President Obama has rightly threatened to veto the bill if it survives the Senate. Absent federal oversight, states are likely to engage in a race to the bottom, weakening environmental rules to attract business.
This assault on the Clean Water Act reminded us, briefly, of 1995, when a Republican-controlled House under Newt Gingrich tried to undermine the same law. That effort enraged independent voters and energized moderate Republicans.
While it is unclear if the review will expand into a full investigation, the FBI’s involvement heightens the scrutiny faced by the media giant, which is under intense fire in Britain over allegations that its journalists hacked into the phones of thousands of people.
The FBI probe also raises the politically delicate possibility that the Obama administration— which has questioned the objectivity of News Corp.’s Fox News — could bring criminal charges against employees of the network’s parent company. Murdoch is a political conservative, and last year he directed a $1 million contribution to the Republican Governors Association on behalf of News Corp.
U.S. officials cautioned that it is too soon to tell if charges will be filed, and they indicated that the probe could face a range of complexities, including jurisdictional issues and statutes of limitation that may have expired. Federal investigators also are expected to consult with their counterparts in Britain, which could slow their pace.
The officials spoke on the condition of anonymity because the inquiry is unfolding.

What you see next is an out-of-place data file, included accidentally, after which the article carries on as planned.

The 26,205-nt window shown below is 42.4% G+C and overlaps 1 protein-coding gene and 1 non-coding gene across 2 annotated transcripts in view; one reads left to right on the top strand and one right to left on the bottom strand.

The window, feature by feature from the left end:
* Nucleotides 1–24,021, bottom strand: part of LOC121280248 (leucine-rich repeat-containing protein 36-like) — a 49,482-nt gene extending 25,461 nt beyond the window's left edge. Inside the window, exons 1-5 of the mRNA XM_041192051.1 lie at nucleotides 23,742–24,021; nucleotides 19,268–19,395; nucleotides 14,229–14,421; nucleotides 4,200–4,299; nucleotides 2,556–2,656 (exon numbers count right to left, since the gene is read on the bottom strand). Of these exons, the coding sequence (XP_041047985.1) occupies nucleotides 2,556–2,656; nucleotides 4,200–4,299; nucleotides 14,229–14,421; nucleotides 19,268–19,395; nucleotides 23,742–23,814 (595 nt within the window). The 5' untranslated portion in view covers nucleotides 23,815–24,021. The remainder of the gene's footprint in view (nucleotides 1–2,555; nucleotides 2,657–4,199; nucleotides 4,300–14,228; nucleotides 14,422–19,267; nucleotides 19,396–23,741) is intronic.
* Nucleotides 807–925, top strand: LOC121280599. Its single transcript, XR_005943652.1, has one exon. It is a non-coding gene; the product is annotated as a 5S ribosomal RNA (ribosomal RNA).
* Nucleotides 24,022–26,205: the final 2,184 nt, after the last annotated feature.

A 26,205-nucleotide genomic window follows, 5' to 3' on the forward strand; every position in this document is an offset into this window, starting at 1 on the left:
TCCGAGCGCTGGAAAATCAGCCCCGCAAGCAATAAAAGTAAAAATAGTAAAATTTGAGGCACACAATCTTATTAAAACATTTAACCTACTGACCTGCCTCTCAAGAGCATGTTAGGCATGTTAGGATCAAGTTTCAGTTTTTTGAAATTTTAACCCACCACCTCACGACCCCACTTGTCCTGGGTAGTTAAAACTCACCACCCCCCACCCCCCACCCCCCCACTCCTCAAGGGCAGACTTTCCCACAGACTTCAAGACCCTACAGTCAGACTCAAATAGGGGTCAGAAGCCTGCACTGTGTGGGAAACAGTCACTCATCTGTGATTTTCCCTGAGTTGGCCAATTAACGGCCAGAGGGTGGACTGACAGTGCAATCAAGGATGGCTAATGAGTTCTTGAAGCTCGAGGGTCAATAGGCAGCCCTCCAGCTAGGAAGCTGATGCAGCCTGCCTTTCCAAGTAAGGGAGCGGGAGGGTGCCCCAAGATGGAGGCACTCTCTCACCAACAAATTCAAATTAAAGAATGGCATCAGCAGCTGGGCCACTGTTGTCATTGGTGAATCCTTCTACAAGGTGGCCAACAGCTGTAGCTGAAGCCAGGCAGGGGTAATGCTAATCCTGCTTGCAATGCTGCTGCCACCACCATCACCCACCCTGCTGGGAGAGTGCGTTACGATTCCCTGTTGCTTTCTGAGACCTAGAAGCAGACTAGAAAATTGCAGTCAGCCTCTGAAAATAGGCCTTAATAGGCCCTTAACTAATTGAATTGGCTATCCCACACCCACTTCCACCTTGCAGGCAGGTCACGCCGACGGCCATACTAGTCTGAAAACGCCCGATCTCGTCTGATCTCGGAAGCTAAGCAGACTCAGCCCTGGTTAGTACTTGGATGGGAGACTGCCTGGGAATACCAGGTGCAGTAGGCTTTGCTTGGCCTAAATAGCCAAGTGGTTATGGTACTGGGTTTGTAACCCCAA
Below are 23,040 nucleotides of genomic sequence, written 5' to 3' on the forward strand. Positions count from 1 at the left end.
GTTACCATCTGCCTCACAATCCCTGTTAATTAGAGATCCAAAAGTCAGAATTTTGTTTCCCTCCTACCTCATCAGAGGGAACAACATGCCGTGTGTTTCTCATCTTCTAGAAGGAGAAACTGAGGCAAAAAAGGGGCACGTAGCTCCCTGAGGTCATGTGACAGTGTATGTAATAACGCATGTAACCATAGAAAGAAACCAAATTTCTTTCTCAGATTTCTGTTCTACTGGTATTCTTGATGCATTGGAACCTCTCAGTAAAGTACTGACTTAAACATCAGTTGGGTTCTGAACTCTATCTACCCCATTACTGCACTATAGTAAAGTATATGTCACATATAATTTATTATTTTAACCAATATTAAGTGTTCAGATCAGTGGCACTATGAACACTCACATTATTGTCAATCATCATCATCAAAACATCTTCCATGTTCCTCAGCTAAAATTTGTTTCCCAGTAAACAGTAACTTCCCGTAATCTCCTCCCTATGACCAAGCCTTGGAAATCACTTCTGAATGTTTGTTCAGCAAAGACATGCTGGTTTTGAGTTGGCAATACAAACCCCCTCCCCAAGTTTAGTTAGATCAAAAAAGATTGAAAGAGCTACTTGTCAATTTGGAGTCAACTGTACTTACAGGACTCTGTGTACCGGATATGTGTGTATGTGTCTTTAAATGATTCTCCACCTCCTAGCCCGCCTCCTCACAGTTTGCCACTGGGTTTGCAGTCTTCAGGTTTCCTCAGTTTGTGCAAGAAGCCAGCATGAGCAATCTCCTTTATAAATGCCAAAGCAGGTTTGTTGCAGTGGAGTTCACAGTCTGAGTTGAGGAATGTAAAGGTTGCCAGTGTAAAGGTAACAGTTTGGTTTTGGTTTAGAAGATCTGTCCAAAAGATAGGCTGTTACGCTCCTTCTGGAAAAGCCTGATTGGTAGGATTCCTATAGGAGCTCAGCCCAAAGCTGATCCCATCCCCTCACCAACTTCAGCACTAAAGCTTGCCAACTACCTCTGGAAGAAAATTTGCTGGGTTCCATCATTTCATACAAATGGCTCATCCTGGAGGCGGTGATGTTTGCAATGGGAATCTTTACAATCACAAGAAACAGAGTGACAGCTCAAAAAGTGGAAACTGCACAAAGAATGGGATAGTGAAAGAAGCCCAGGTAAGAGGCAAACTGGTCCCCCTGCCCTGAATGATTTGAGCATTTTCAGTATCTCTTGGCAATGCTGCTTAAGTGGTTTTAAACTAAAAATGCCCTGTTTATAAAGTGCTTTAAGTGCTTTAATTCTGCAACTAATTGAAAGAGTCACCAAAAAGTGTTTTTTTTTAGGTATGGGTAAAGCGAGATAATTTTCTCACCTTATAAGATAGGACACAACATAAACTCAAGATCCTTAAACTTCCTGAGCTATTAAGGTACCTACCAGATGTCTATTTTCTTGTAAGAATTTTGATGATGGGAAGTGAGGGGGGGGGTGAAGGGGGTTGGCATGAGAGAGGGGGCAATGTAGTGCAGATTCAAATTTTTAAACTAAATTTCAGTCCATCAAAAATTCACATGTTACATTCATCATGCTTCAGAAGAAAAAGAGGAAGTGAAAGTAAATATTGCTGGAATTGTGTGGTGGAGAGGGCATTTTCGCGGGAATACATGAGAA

“So now I am offering to broker the debt compromise. I’ll go down there. I’m ready to answer the call. Because I’m looking out for you. Not some crazed ideology or political party,” O’Reilly said.
Earlier in the segment, O’Reilly bashed the president and congressional Democrats’ “spending madness” as well as Michele Bachmann and other tea party-affiliated Republicans, whose current stance is against raising the U.S. debt limit no matter the deal.
O’Reilly’s debt plan would eliminate tax loopholes — with no increase in income taxes — as well as at least $2 trillion in immediate spending cuts. He believes discussion on entitlement spending must wait until after the 2012 election.
On Wednesday, Carney name-dropped the influential commentator as a constructive voice during the discussions.
“There is a growing chorus out there, of Republicans and Conservatives who acknowledge that we need to do this in a balanced way,” Carney said. “Bill O’Reilly on Fox News expressed that sentiment last night.”
Okay, with that, I’ll ask what’s on your blogging and reading list today?
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The Sky Dancing banner headline uses a snippet from a work by artist Tashi Mannox called 'Rainbow Study'. The work is described as a" study of typical Tibetan rainbow clouds, that feature in Thanka painting, temple decoration and silk brocades". dakinikat was immediately drawn to the image when trying to find stylized Tibetan Clouds to represent Sky Dancing. It is probably because Tashi's practice is similar to her own. His updated take on the clouds that fill the collection of traditional thankas is quite special.
You can find his work at his website by clicking on his logo below. He is also a calligraphy artist that uses important vajrayana syllables. We encourage you to visit his on line studio.